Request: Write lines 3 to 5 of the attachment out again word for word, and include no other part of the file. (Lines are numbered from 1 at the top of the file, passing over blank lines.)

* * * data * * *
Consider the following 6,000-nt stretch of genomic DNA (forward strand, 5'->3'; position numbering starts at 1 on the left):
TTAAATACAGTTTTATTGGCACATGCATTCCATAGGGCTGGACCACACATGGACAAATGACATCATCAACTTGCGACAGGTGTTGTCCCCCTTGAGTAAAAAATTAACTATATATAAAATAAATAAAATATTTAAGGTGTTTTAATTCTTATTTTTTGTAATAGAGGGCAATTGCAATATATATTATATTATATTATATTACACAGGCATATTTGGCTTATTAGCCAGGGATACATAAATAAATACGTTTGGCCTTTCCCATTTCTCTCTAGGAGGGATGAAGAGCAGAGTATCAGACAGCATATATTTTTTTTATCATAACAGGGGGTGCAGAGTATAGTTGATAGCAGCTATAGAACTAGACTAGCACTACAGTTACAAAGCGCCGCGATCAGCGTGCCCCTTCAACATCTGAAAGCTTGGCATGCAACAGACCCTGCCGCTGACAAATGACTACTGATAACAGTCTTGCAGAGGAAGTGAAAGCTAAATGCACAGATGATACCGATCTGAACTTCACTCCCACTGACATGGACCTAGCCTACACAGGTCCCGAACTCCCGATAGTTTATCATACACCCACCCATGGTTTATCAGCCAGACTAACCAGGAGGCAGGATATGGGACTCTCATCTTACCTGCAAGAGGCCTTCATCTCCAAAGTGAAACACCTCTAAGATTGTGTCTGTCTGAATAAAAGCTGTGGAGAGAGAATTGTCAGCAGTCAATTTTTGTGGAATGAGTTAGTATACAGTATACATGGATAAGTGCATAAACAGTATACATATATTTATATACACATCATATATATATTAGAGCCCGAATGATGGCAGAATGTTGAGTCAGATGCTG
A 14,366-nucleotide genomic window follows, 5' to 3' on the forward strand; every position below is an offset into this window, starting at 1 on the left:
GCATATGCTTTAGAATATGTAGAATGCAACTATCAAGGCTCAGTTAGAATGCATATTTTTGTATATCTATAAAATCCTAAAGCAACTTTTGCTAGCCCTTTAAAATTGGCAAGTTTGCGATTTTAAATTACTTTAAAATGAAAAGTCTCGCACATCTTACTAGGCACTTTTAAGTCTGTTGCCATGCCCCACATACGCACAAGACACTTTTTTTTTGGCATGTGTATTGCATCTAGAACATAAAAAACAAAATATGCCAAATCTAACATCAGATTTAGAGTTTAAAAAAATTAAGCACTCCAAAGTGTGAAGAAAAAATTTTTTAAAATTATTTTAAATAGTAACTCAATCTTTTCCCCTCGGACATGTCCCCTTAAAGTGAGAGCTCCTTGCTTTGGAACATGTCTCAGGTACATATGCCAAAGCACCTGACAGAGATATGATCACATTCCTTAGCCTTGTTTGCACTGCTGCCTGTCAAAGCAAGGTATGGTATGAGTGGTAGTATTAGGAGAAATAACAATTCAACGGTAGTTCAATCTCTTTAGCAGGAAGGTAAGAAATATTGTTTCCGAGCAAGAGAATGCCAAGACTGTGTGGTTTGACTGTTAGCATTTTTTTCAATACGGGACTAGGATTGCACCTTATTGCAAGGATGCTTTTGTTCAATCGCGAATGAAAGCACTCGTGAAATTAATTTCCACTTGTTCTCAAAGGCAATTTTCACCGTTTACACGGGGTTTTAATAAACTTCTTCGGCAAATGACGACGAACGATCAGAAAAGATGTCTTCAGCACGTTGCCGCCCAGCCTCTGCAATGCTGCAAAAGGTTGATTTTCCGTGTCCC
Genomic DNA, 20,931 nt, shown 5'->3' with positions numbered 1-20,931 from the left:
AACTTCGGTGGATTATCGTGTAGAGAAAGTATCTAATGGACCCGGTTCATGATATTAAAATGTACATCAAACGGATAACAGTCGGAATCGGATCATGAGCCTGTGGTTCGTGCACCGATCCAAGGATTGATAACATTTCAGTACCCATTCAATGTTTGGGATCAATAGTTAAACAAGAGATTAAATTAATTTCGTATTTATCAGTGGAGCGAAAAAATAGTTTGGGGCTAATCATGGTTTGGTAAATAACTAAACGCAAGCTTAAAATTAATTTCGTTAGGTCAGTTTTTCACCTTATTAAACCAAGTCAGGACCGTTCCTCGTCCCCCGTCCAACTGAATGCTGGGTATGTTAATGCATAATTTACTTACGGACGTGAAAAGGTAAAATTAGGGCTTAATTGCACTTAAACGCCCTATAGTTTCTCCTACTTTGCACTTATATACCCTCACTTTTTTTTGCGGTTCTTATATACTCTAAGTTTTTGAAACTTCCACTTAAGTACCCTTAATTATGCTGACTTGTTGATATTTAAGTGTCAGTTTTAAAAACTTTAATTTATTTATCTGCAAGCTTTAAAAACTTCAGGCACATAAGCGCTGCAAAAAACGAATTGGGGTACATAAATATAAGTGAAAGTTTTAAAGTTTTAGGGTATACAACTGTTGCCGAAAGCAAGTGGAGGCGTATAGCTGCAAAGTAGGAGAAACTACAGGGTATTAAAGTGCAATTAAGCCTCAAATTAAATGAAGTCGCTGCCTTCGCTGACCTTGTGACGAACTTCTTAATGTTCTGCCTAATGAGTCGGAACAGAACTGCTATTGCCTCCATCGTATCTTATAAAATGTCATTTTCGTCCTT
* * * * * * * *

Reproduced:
A 14,366-nucleotide genomic window follows, 5' to 3' on the forward strand; every position below is an offset into this window, starting at 1 on the left:
GCATATGCTTTAGAATATGTAGAATGCAACTATCAAGGCTCAGTTAGAATGCATATTTTTGTATATCTATAAAATCCTAAAGCAACTTTTGCTAGCCCTTTAAAATTGGCAAGTTTGCGATTTTAAATTACTTTAAAATGAAAAGTCTCGCACATCTTACTAGGCACTTTTAAGTCTGTTGCCATGCCCCACATACGCACAAGACACTTTTTTTTTGGCATGTGTATTGCATCTAGAACATAAAAAACAAAATATGCCAAATCTAACATCAGATTTAGAGTTTAAAAAAATTAAGCACTCCAAAGTGTGAAGAAAAAATTTTTTAAAATTATTTTAAATAGTAACTCAATCTTTTCCCCTCGGACATGTCCCCTTAAAGTGAGAGCTCCTTGCTTTGGAACATGTCTCAGGTACATATGCCAAAGCACCTGACAGAGATATGATCACATTCCTTAGCCTTGTTTGCACTGCTGCCTGTCAAAGCAAGGTATGGTATGAGTGGTAGTATTAGGAGAAATAACAATTCAACGGTAGTTCAATCTCTTTAGCAGGAAGGTAAGAAATATTGTTTCCGAGCAAGAGAATGCCAAGACTGTGTGGTTTGACTGTTAGCATTTTTTTCAATACGGGACTAGGATTGCACCTTATTGCAAGGATGCTTTTGTTCAATCGCGAATGAAAGCACTCGTGAAATTAATTTCCACTTGTTCTCAAAGGCAATTTTCACCGTTTACACGGGGTTTTAATAAACTTCTTCGGCAAATGACGACGAACGATCAGAAAAGATGTCTTCAGCACGTTGCCGCCCAGCCTCTGCAATGCTGCAAAAGGTTGATTTTCCGTGTCCC
Genomic DNA, 20,931 nt, shown 5'->3' with positions numbered 1-20,931 from the left: